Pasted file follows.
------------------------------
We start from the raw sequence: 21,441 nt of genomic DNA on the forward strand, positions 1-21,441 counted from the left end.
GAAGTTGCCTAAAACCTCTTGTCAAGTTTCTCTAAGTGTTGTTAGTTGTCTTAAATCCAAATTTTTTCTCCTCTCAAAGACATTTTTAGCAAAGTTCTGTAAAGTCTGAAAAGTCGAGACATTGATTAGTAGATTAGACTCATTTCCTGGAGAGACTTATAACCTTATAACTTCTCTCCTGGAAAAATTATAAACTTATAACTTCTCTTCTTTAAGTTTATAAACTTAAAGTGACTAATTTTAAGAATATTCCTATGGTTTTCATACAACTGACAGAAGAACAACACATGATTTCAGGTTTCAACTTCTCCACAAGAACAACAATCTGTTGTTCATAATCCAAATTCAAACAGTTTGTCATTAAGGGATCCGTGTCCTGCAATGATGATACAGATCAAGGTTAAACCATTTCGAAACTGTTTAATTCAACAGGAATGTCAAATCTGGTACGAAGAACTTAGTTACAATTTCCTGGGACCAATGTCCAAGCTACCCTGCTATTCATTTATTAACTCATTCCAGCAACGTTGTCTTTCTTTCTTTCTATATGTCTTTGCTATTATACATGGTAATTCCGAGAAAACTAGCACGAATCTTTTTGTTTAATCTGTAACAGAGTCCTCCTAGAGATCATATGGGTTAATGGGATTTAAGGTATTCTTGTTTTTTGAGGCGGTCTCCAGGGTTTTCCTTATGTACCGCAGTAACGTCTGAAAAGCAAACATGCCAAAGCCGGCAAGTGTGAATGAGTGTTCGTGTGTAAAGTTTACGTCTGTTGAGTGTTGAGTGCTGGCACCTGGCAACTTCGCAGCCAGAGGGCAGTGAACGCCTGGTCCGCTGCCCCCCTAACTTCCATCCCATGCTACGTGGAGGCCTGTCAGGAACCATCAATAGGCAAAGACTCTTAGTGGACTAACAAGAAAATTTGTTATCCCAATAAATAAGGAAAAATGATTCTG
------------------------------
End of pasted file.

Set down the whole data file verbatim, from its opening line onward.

We start from the raw sequence: 21,441 nt of genomic DNA on the forward strand, positions 1-21,441 counted from the left end.
GAAGTTGCCTAAAACCTCTTGTCAAGTTTCTCTAAGTGTTGTTAGTTGTCTTAAATCCAAATTTTTTCTCCTCTCAAAGACATTTTTAGCAAAGTTCTGTAAAGTCTGAAAAGTCGAGACATTGATTAGTAGATTAGACTCATTTCCTGGAGAGACTTATAACCTTATAACTTCTCTCCTGGAAAAATTATAAACTTATAACTTCTCTTCTTTAAGTTTATAAACTTAAAGTGACTAATTTTAAGAATATTCCTATGGTTTTCATACAACTGACAGAAGAACAACACATGATTTCAGGTTTCAACTTCTCCACAAGAACAACAATCTGTTGTTCATAATCCAAATTCAAACAGTTTGTCATTAAGGGATCCGTGTCCTGCAATGATGATACAGATCAAGGTTAAACCATTTCGAAACTGTTTAATTCAACAGGAATGTCAAATCTGGTACGAAGAACTTAGTTACAATTTCCTGGGACCAATGTCCAAGCTACCCTGCTATTCATTTATTAACTCATTCCAGCAACGTTGTCTTTCTTTCTTTCTATATGTCTTTGCTATTATACATGGTAATTCCGAGAAAACTAGCACGAATCTTTTTGTTTAATCTGTAACAGAGTCCTCCTAGAGATCATATGGGTTAATGGGATTTAAGGTATTCTTGTTTTTTGAGGCGGTCTCCAGGGTTTTCCTTATGTACCGCAGTAACGTCTGAAAAGCAAACATGCCAAAGCCGGCAAGTGTGAATGAGTGTTCGTGTGTAAAGTTTACGTCTGTTGAGTGTTGAGTGCTGGCACCTGGCAACTTCGCAGCCAGAGGGCAGTGAACGCCTGGTCCGCTGCCCCCCTAACTTCCATCCCATGCTACGTGGAGGCCTGTCAGGAACCATCAATAGGCAAAGACTCTTAGTGGACTAACAAGAAAATTTGTTATCCCAATAAATAAGGAAAAATGATTCTG